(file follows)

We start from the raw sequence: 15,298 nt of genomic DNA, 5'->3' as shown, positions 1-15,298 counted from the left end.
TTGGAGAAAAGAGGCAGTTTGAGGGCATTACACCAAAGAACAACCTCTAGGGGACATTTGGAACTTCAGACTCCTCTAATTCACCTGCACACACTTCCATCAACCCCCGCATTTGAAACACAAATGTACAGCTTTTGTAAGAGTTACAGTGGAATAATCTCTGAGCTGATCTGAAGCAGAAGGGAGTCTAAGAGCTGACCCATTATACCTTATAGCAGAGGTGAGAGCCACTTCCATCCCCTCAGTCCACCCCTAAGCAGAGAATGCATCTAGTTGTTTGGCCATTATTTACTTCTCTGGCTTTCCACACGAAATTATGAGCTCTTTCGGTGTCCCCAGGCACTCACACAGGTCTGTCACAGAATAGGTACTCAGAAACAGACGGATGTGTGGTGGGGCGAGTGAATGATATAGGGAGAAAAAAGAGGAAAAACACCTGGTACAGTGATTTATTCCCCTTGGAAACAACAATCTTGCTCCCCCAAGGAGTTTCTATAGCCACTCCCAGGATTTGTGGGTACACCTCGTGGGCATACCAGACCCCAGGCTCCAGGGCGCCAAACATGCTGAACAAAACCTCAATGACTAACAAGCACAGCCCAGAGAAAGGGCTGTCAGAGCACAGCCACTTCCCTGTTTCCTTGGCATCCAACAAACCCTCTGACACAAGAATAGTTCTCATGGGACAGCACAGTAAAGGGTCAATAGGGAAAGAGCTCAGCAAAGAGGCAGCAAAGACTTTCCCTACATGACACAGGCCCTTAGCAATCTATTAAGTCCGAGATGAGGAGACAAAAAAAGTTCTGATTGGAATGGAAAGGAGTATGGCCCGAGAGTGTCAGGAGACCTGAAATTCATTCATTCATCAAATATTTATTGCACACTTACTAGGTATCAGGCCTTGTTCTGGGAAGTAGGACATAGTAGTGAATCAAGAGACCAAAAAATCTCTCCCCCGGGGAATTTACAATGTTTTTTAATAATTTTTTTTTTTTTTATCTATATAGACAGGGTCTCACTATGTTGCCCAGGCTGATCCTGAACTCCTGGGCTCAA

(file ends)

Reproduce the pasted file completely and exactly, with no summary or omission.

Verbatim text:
We start from the raw sequence: 15,298 nt of genomic DNA, 5'->3' as shown, positions 1-15,298 counted from the left end.
TTGGAGAAAAGAGGCAGTTTGAGGGCATTACACCAAAGAACAACCTCTAGGGGACATTTGGAACTTCAGACTCCTCTAATTCACCTGCACACACTTCCATCAACCCCCGCATTTGAAACACAAATGTACAGCTTTTGTAAGAGTTACAGTGGAATAATCTCTGAGCTGATCTGAAGCAGAAGGGAGTCTAAGAGCTGACCCATTATACCTTATAGCAGAGGTGAGAGCCACTTCCATCCCCTCAGTCCACCCCTAAGCAGAGAATGCATCTAGTTGTTTGGCCATTATTTACTTCTCTGGCTTTCCACACGAAATTATGAGCTCTTTCGGTGTCCCCAGGCACTCACACAGGTCTGTCACAGAATAGGTACTCAGAAACAGACGGATGTGTGGTGGGGCGAGTGAATGATATAGGGAGAAAAAAGAGGAAAAACACCTGGTACAGTGATTTATTCCCCTTGGAAACAACAATCTTGCTCCCCCAAGGAGTTTCTATAGCCACTCCCAGGATTTGTGGGTACACCTCGTGGGCATACCAGACCCCAGGCTCCAGGGCGCCAAACATGCTGAACAAAACCTCAATGACTAACAAGCACAGCCCAGAGAAAGGGCTGTCAGAGCACAGCCACTTCCCTGTTTCCTTGGCATCCAACAAACCCTCTGACACAAGAATAGTTCTCATGGGACAGCACAGTAAAGGGTCAATAGGGAAAGAGCTCAGCAAAGAGGCAGCAAAGACTTTCCCTACATGACACAGGCCCTTAGCAATCTATTAAGTCCGAGATGAGGAGACAAAAAAAGTTCTGATTGGAATGGAAAGGAGTATGGCCCGAGAGTGTCAGGAGACCTGAAATTCATTCATTCATCAAATATTTATTGCACACTTACTAGGTATCAGGCCTTGTTCTGGGAAGTAGGACATAGTAGTGAATCAAGAGACCAAAAAATCTCTCCCCCGGGGAATTTACAATGTTTTTTAATAATTTTTTTTTTTTTTATCTATATAGACAGGGTCTCACTATGTTGCCCAGGCTGATCCTGAACTCCTGGGCTCAA